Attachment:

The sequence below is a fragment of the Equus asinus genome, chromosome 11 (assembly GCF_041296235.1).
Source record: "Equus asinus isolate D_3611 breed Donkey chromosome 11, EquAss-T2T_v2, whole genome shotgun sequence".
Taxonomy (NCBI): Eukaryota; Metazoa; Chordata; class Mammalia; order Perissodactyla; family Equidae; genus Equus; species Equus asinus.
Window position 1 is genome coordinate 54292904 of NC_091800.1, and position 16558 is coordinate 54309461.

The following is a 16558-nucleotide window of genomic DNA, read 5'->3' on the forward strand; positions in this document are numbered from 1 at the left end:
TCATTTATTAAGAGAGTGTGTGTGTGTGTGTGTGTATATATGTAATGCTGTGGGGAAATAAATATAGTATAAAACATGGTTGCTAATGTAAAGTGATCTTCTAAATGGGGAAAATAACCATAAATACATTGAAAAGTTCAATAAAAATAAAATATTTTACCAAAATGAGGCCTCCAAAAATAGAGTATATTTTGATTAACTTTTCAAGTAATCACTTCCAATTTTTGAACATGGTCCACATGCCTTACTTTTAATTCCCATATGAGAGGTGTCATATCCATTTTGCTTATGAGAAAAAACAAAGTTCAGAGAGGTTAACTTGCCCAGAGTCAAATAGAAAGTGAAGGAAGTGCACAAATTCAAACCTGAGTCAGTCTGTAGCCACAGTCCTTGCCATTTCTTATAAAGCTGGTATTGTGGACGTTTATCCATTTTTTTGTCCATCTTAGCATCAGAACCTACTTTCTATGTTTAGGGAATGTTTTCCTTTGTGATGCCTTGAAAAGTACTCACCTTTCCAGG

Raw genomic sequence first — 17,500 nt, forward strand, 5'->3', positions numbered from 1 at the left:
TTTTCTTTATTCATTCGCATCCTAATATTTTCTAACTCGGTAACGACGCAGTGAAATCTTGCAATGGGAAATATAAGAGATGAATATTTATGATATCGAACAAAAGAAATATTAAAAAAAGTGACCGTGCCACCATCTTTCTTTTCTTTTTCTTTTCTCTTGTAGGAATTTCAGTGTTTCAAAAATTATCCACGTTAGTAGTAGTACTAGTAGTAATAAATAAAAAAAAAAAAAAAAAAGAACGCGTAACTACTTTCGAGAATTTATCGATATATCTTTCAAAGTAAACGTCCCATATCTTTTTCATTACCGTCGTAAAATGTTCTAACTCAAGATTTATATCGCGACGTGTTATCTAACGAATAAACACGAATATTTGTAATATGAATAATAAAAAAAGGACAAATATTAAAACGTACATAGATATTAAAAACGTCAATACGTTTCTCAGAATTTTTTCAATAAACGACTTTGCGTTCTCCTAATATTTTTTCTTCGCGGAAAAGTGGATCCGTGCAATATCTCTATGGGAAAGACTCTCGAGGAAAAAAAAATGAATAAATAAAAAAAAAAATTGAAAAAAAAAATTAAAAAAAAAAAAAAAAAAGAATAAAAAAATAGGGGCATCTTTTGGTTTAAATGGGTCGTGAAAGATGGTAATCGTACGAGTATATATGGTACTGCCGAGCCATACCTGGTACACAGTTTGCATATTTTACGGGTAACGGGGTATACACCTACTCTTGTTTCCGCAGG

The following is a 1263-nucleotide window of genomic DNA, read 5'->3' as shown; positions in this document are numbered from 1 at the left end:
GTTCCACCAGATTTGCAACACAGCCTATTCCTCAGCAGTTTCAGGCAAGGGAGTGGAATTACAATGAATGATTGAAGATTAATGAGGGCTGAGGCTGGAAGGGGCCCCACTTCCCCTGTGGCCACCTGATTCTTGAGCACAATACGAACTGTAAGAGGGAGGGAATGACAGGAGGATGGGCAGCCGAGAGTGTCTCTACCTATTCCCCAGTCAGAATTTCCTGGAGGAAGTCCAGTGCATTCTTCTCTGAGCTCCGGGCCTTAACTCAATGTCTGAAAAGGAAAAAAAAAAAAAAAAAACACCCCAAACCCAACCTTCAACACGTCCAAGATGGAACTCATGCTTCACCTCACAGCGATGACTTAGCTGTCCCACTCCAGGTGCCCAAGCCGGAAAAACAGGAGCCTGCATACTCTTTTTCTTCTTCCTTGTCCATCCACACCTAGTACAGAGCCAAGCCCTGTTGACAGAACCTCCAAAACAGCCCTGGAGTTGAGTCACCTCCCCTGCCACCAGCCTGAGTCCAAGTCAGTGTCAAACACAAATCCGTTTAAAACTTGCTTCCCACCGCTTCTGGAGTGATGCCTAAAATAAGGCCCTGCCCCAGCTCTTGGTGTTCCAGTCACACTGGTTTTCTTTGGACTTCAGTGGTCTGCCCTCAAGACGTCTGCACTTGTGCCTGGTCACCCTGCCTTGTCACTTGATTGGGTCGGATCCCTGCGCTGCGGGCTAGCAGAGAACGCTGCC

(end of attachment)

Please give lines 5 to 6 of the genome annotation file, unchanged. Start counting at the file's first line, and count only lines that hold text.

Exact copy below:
The following is a 16558-nucleotide window of genomic DNA, read 5'->3' on the forward strand; positions in this document are numbered from 1 at the left end:
TCATTTATTAAGAGAGTGTGTGTGTGTGTGTGTGTATATATGTAATGCTGTGGGGAAATAAATATAGTATAAAACATGGTTGCTAATGTAAAGTGATCTTCTAAATGGGGAAAATAACCATAAATACATTGAAAAGTTCAATAAAAATAAAATATTTTACCAAAATGAGGCCTCCAAAAATAGAGTATATTTTGATTAACTTTTCAAGTAATCACTTCCAATTTTTGAACATGGTCCACATGCCTTACTTTTAATTCCCATATGAGAGGTGTCATATCCATTTTGCTTATGAGAAAAAACAAAGTTCAGAGAGGTTAACTTGCCCAGAGTCAAATAGAAAGTGAAGGAAGTGCACAAATTCAAACCTGAGTCAGTCTGTAGCCACAGTCCTTGCCATTTCTTATAAAGCTGGTATTGTGGACGTTTATCCATTTTTTTGTCCATCTTAGCATCAGAACCTACTTTCTATGTTTAGGGAATGTTTTCCTTTGTGATGCCTTGAAAAGTACTCACCTTTCCAGG